101km Praset to Sangkha
We woke up with a little less spiritual tranquility than we might have hoped for after a night in a monastery. Novice monks were running in and out of the large hall we were given as a sleeping space until late in the evening, giggling at us and every so often attempting a few questions in broken English. As they came and went, a few mosquitos moved in and with we went to bed tucked well into our cotton sleep sacks despite the heat, trying to hide from the malaria virus.
We decided long before we arrived in southeast Asia that we wouldn’t take any preventative malaria medication. Too many side effects, too many regions where the virus has already become resistant to many of the drugs and anyway, our motto on this trip has always been do as the locals do and they certainly don’t pop pills year round, nor do many of the foreign NGO workers living here long-term. Avoiding bites has been our tactic but that’s a little difficult when someone has let the mosquitos into your room for you. Thankfully the risk in Thailand is very low so we didn’t lose too much sleep over it.
We did spend a bit of time though thinking about the local couple who showed up and started setting up their home for the night near the picnic tables just outside the hall where we were sleeping. We watched this obviously reasonably impoverished man and woman spread out their meager belongings and contemplated how lucky we were to be spending a night in a monastery by our own choice and because we were on a marvellous world tour while some people come to the monastery because they really have no other option.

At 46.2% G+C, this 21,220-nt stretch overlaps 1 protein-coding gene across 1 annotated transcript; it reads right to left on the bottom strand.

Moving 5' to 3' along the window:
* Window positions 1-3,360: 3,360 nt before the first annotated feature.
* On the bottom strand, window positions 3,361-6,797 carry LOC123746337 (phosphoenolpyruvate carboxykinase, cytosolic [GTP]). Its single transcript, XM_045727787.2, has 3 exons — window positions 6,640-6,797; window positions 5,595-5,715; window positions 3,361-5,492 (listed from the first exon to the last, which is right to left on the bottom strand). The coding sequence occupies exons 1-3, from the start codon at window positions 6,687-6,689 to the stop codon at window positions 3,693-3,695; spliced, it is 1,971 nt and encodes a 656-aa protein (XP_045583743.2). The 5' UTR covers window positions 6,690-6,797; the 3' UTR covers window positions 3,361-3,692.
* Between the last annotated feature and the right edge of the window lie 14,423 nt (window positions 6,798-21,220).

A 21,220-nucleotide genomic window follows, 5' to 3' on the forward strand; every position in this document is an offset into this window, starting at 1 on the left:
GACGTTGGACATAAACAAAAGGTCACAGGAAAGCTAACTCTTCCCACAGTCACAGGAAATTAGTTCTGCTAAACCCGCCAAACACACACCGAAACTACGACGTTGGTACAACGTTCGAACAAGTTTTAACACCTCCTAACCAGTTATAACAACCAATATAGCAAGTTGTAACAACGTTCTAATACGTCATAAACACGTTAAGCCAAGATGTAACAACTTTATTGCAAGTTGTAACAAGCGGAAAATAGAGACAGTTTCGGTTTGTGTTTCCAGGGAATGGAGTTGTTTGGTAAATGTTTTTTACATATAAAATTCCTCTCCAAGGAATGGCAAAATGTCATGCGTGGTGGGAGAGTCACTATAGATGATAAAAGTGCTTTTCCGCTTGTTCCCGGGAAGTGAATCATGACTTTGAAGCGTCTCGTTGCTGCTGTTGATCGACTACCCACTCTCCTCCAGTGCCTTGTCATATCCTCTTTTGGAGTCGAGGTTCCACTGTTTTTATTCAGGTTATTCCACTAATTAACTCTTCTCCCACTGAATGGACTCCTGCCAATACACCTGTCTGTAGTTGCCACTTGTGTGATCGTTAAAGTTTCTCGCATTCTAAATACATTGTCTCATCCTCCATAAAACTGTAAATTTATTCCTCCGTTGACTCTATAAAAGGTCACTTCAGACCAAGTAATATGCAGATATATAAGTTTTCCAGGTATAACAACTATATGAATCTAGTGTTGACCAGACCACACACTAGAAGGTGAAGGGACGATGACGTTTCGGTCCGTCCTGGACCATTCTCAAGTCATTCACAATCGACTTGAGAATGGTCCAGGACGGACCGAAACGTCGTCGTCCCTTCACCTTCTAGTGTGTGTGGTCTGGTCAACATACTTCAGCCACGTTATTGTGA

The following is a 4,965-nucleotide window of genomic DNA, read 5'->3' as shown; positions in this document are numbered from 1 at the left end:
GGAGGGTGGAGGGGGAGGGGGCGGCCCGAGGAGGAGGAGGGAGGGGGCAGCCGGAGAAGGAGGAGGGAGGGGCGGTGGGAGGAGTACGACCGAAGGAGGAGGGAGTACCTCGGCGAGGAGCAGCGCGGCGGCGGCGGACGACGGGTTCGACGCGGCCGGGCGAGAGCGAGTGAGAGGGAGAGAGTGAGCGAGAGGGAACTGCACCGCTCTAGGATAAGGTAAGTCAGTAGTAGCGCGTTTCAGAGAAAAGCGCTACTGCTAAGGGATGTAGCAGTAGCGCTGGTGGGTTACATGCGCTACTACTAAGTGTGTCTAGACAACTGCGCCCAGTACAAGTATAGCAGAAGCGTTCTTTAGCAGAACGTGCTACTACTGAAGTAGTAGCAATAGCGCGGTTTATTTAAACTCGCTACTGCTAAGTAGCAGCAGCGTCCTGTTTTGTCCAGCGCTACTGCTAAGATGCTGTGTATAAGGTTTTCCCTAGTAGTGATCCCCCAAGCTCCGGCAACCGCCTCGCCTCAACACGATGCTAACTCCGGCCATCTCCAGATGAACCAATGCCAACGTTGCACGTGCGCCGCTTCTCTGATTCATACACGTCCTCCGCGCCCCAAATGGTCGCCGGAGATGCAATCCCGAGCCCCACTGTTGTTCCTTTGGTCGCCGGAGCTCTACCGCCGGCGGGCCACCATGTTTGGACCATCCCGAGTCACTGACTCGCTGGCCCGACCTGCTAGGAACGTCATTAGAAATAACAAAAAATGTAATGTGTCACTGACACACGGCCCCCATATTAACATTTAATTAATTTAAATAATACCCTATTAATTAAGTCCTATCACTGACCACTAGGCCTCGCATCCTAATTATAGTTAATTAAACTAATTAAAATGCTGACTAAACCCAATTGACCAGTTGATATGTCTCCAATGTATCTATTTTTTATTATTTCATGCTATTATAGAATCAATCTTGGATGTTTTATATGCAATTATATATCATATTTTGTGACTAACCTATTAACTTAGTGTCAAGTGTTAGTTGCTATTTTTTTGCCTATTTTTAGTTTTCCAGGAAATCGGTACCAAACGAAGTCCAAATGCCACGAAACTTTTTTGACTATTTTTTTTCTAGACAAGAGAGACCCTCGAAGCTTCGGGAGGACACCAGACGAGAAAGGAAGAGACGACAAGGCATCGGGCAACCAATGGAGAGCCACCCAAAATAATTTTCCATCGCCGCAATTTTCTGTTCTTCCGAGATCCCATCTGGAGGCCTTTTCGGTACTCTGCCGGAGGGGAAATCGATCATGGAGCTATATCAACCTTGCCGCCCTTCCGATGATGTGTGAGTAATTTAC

When we finally got to bed, it was a few short hours before dawn arrived to the tune of a metal grate being rolled up and pots banging around in the adjacent kitchen, where local women were cooking breakfast for the monks. We packed up quickly and then searched for a place to make a donation to the monastery. We didn’t see any donation boxes so we asked in the kitchen by waving our money around. “Tamboon, tamboon,” the women said, looking pleased and rushing off to get one of the young monks-in-training from the night before. He couldn’t have been more than eight years old and was very shy as he sat down, legs tucked behind him, and placed his large silver offering bowl in front of his lap. We dropped in a few bills, attempted a clumsy ‘thank you’ in Thai and ran off to the local market for an iced coffee. By this time it still wasn’t even 6am but there were plenty of people in the market, who all had a good laugh at the crazy foreigners trying to wheel their bicycles between fried rice sellers and people lugging tons of pineapples on little carts. (more…)